Niet alle gedenkstenen herdenken de Shoah (Hebreeuws voor 'vernietiging'). Een van de vier steentjes bij Broederenkerhof 2 herdenkt de 'kleine Shoah'. De kille ontvangst die veel joodse Nederlanders na hun terugkeer te wachten stond. In het pand zat vroeger de koosjere slager Hamburger. Zijn dochter Flora Langer-Hamburg was de enige die de oorlog overleefde. Na de oorlog werd het haar niet gemakkelijk gemaakt om het familiebezit terug te krijgen. Haar steentje herdenkt deze kleine Shoah.
Hieronder volgt de speech die op 6 april 2014 tijdens de legging van de Stolpersteine is uitgesproken door de Israëlische familie:
Toni Buda, Avi Langer, Zutphen, April 6, 2014.Dear Grandpa Abraham, Grandma Rosa, Aunt Betsy, dear friends and guests, This is the first time we address you directly, dear grandparents and aunt. We never met you personally, and know you only from old photographs and stories. When my sister Toni and I visited Zutphen, for the first time some years ago, we had the idea to place a stone or another marker in your memory. Although this is very late, WWII ended almost seventy years ago, we are here to do that.Thanks to the courtesy of those living here now, we have seen the inside of Broederenkerkhof 2, where you used to live with your small family. Grandpa and Grandma, you lived here with your two daughters, Floor and Betsy, modestly and peacefully; you earned a living for your family in the butcher shop on ground floor, where only kosher meat and sausage was sold to the mainly Jewish clientele, and where you met relatives and friends as part of your regular day-to-day routine.In May 1940 the Germans invaded and conquered Holland. Life changed for the population, especially for the Jews. The persecution started. Jews were taken from their homes by the Germans occupiers and their Dutch collaborators, often on the eve of Jewish holidays when they were sure to be in. This happened to the Hamburg- Glaser family, your family, too. Our mother, Floor Elisabeth, wisely thought, that the German occupation would bring nothing but disaster for the Jews, and went underground in time. You too, dear grandparents, and others were aware of the danger, but could not leave home and livelihood for different reasons. Floor fled from home and witnessed at a distance your fears for the future.Grandpa Abraham, you, whose name I bear, were taken first. My mother told me how shocked she was seeing you crying for the first time in her life upon being ordered to go to a so called "labor camp", knowing that it was not just work awaiting you there. On the eve of Yom Kippur 1942 you were ordered to go to the train station, instead of going, deeply religious person that you were, to the Synagogue in order to celebrate the highest and most important Jewish holiday. You observed that Yom Kippur in a closed cattle-wagon, on its way to Westerbork. Grandma Rosa and Aunt Betsy, you were left frightened at home. You urged Floor to remain in hiding and not to come home. This saved her life. Almost two weeks later, on the eve of Simchat Tora, the two of you were also taken to Westerbork.Later the three of you were taken to Auschwitz, where you were murdered on November 2, 1942, only a few short weeks after leaving home. Grandpa, you were 60 years old; Grandma, you were 57; Betsy you we re just 18. At the age of 20 our mother Floor was left completely alone.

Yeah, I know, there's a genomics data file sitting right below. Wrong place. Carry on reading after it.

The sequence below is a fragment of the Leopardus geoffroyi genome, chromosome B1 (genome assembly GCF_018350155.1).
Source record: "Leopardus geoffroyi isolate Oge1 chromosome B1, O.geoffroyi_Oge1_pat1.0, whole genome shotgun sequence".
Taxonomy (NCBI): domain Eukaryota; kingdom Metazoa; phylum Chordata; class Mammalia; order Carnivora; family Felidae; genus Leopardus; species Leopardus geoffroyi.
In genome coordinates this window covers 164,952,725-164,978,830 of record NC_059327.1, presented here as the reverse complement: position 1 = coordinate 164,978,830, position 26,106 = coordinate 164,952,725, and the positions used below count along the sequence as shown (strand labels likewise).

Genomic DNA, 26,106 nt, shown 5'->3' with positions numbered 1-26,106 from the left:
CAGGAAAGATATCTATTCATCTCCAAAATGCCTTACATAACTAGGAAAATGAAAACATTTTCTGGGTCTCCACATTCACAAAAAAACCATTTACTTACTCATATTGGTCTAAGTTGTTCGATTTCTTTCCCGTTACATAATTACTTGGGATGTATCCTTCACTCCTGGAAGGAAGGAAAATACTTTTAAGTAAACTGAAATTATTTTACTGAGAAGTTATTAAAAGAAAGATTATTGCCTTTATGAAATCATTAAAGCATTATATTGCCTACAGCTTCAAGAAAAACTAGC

Only 30 of the 500 Jews of Zutphen, survived the war and persecution. Floor survived thanks to the Dutch Underground and her own quick reactions. She stayed in different places with different people, Jews and Christians, until the Underground placed her at the farm of the Goosens family in Liessel, South-Holland. This deeply religious Catholic family risked their livelihood and lives to save our mother and other Jews. Our mother worked on the farm; only when the occupation ended did she learn that the Goosens family had hidden and fed other Jews also.
In recognition for his deeds Frans Goosens was awarded the status of "Righteous among the Nations", by Yad Vashem, The Holocaust Martyrs' and Heroes' Remembrance Authority. This is lsrael's greatest recognition of people who saved Jews during the Holocaust all over the world.
After WWII our mother, your daughter and sister, emigrated to Palestine, which soon became Israel. She and her beloved husband, Max Langer, of blessed remembrance and the two of us children formed a small family, which has grown. Our mother now has eight grandchildren and 5 great-grandchildren. Unfortunately she was not able to attend this ceremony for health reasons, but she sends her greetings to all of you.
Toni and I, on behalf of our mother and ourselves, would like to thank:
Ellen Hamburg, a cousin of our mother, who made the effort to corne here today; we know it is not easy for her to travel. She is accompanied by her and our old friends, Dr. Hans and Celine Joostens, who kindly kept us updated on the Stolpersteine project in Holland.
We also would like to mention the "Gerda" prayer-group, which is named for Gerda Boekholt of blessed memory, who was our mothers best friend in Zutphen. Dear Riet, Inneke, Wim and Betsy, we are really moved by your attendance, and thank you for your support over many years.We would like to especially thank our friend Bart Mendelssohn, who shared with us his profound knowledge of the Jews of Zutphen in general, and the story of the Hamburg-Glaser family in particular. He assisted us willingly in many ways.We would like to thank our correspondent at the Stolpersteine Stichting, Mr. Anjo Lodewijks, without whom this ceremony would not have been arranged.We thank Mr. Gunter Demnig for creating this memorial for you, dear Grandparents and Aunt, a place of remembrance of you.
Thank you to all the guests who honored the memory of our grandparents and aunt, and our mother and us by attending this important ceremony.
Toni Buda, Avi Langer, Zutphen, April 6, 2014.